Five days after his return, on the Sunday night, Jane went to bed, leaving her husband and the father of their two children on a sofa in the lounge of their north shore Sydney home. Still a little jet-lagged, Strode was quietly watching TV and drinking a Scotch. That was the last time she saw him alive.

    After staying up all night, at about 5am, Jeremy Strode took off his watch and left it on a table, along with his wallet and keys. Then, stepping into the mild winter's morning, he walked out, and took his own life. It was the week before his 54th birthday.

    Cradling a coffee, Jane Strode, 44, sits at the kitchen table of her high-rise apartment in North Sydney. The outlook sweeps from Centrepoint Tower in the city to the Blue Mountains out west, the scale of the view somehow fitting for one still grasping for perspective on such an unfathomable event. Jane only moved into this apartment a week ago with her sons Hunter, now 14, and Nathaniel, 10. As a result, the walls are still bare and boxes remain unpacked. It's a snapshot of a life in the tentative stages of rebuilding.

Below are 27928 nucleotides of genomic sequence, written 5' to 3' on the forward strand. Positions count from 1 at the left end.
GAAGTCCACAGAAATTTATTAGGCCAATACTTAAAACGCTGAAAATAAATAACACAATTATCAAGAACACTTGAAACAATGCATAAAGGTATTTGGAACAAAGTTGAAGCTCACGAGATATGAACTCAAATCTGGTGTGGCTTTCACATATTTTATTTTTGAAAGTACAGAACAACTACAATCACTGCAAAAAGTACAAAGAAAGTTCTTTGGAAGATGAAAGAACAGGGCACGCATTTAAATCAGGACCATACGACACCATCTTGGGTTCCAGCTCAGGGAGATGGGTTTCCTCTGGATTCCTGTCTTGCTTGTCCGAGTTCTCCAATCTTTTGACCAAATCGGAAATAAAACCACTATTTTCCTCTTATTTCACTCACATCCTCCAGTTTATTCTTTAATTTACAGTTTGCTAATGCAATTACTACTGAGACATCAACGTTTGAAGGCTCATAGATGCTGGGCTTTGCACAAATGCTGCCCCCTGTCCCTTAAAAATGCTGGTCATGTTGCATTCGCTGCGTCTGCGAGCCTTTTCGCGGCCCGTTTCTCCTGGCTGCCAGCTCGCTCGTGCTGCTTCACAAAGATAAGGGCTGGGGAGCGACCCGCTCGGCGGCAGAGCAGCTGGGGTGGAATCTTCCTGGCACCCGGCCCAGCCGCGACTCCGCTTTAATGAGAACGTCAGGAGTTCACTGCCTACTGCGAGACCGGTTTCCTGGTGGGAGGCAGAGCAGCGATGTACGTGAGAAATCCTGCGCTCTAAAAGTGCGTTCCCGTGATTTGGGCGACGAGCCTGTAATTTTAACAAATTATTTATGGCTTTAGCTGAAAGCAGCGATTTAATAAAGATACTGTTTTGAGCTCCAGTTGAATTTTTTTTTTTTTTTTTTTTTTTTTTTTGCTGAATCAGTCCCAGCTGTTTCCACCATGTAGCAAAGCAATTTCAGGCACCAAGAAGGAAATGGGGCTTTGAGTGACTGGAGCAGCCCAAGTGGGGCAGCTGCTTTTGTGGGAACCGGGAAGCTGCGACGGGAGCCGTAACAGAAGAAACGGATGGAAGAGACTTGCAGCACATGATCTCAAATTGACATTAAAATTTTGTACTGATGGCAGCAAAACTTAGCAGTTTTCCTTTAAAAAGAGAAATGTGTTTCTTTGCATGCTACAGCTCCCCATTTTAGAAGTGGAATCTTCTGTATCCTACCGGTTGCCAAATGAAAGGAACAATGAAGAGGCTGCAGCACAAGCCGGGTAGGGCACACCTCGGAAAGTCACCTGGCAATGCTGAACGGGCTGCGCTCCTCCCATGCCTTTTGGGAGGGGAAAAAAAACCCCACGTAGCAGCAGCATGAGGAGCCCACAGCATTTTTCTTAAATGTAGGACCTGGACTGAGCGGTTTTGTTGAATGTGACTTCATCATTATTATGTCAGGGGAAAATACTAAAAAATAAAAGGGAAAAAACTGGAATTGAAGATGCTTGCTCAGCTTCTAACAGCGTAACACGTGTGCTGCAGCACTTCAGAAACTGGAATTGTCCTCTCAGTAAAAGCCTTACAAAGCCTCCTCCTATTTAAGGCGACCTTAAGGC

Her platinum hair is carefully blow-dried, but Jane's hands are notched with burns and knife scars from her years as a pastry chef. Having run restaurants with her husband – the pair opened the first incarnation of Bistrode together in an old butcher's shop in Surry Hills in 2005 – she understood his world on multiple levels. Yet Jane remains bewildered by his death. "I'm not a grieving widow, I'm a seething widow," she says simply.